Tensions Rise With Collapse of Strong Central Rule With AM-Soviet-Armenia, Bjt
MOSCOW (AP) _ Tensions mounted in several southern republics Tuesday as lawmakers in Moscow debated scrapping the vestiges of a strong central power that had long suppressed the ancient rivalries of the Soviet periphery.
Many republics and minority groups gained momentum from last month’s collapse of a hard-line coup against President Mikhail Gorbachev, reasserting aspirations for independence, greater rights and reforms.
In the latest of the fast-paced changes sweeping the nation, Gorbachev and 10 other republic leaders this week agreed on a new political system that would strongly limit the power of the central government.
In the southern republic of Georgia, thousands of demonstrators opposed to the republic’s Georgian nationalist leadership took to the streets Monday and a clash left as many as 30 people injured, reports said. Another opposition rally was scheduled for Tuesday night.
Centuries-old tensions between mostly Christian Armenians and Muslim Azerbaijanis simmered in the disputed enclave of Nagorno-Karabakh. And political movements in Azerbaijan and Georgia moved to oust republican leaders they claim sided with the coup plotters.
In Moldavia, which is dominated by ethnic Romanians, minority Slavs blocked the railway in an attempt to gain the release of a jailed leader who had headed their secession movement.
The government of Azerbaijan on Tuesday condemned Nagorno-Karabakh and the neighboring Shaumyan district, where the people are predominantly Armenian, for declaring themselves an independent republic. Azerbaijani deputy Yashar Abbasov said the move was meant ″to torpedo the first signs of dialogue between the Azerbaijani and Armenian communities.″
Vladimir Akopian, secretary of Shaumyan’s executive council, said the Armenians want to completely separate from Azerbaijan and put themselves under the protection of the Russian republic.
Both Azerbaijan and Armenia declared independence last week. But Azerbaijan claimed the right to negotiate directly with Nagorno-Karabakh on its future.
The tensions between Armenia and Azerbaijan, neighboring republics in the Caucasus between the Black and Caspian seas, erupted in violence in 1988. Hundreds have died in sporadic fighting, and sporadic shelling continued this week in its Shaumyan region, Akopian said.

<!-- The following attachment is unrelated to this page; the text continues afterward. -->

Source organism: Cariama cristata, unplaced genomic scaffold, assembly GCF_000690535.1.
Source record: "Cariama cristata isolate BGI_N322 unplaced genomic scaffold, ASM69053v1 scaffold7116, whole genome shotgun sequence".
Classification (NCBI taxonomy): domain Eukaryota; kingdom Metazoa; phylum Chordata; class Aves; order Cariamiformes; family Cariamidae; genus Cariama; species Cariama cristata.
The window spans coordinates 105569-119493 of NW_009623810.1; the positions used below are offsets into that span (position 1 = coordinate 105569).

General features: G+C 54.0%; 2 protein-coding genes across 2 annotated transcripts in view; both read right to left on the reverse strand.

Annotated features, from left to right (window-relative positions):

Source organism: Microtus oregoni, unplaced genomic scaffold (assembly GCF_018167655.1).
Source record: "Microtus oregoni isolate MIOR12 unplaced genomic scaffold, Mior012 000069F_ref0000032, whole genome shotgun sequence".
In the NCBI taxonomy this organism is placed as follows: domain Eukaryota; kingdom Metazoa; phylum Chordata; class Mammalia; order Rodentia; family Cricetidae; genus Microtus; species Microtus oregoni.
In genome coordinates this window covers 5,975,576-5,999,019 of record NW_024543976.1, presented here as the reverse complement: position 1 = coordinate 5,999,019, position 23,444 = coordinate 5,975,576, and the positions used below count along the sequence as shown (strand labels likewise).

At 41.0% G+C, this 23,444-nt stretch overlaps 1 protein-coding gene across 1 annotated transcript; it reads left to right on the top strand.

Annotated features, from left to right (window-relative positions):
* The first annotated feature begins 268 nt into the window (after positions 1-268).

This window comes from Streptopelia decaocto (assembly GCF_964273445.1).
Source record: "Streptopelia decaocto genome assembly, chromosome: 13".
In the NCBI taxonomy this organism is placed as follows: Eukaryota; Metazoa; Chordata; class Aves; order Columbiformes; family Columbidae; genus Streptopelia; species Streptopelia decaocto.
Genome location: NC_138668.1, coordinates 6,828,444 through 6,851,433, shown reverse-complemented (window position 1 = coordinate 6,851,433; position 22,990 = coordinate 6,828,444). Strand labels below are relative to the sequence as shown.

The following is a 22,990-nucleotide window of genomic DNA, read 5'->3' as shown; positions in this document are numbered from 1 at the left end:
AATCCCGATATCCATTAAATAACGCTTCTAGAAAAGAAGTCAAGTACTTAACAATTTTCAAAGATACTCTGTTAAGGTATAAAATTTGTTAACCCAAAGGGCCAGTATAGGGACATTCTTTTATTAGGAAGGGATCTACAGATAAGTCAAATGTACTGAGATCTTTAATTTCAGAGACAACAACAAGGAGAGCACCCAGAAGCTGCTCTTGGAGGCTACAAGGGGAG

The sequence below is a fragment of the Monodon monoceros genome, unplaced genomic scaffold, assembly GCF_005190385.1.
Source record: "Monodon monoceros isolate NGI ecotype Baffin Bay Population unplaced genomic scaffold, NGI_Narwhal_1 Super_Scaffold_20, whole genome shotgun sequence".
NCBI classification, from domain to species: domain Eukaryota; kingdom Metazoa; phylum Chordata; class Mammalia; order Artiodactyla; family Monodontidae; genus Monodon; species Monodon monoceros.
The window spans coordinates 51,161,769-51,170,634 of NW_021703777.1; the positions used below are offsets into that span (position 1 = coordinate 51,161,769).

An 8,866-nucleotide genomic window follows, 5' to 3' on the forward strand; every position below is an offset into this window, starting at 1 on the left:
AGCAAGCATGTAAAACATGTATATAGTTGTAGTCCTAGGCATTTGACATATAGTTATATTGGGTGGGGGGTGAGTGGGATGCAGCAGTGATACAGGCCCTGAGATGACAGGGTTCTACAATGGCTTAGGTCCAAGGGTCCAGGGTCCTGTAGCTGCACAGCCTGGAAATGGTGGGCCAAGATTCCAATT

Meanwhile, the Azerbaijan Popular Front called a strike Tuesday across the republic to back its demand that presidential elections scheduled for Sunday be called off, the Russian republic’s information agency reported.
The front later reported that workers at 62 enterprises in the republic’s capital of Baku had struck, but support had not spread further.
Azerbaijani President Ayaz Mutalibov, a longtime Communist, has been accused of supporting the coup. The front is demanding Mutalibov’s resignation, a ban on the Communist Party and multi-party elections.
In Georgia, the opposition National Democratic Party said police opened fire Monday on several thousand demonstrators in the capital, Tbilisi. The demonstrators were demanding the resignation of President Zviad Gamsakhurdia, who the opposition claims supported the attempted coup.
Gamsakhurdia said early Tuesday that the protesters started the violence by firing on police. He accused the opposition of aiding a Kremlin attempt to thwart Georgian independence. Reports varied on the number of injuriies ranging from eight to 30.
In Moldavia, tensions continued over the proclamation of a ″Trans- Dniester″ republic by minority Russians and Ukranians living in the Tiraspol region.
Last Thursday, Moldavian police went into the neighboring Ukraine to arrest Igor Smirnov, chairman of the Tiraspol City Council and leader of the self- proclaimed republic’s legislature. Pickets demanding his release have blocked rail traffic.
Moldavian officials said Smirnov would be charged with ″inciting confrontation between ethnic groups″ and faced up to 15 years in prison.
Viktor Pushkash, deputy chairman of the Moldavian Parliament, was quoted by Tass as saying the blockade already had caused ″considerable economic damage to the republic as a whole″ and could get worse if the ″Dniester rebels″ continue their activities.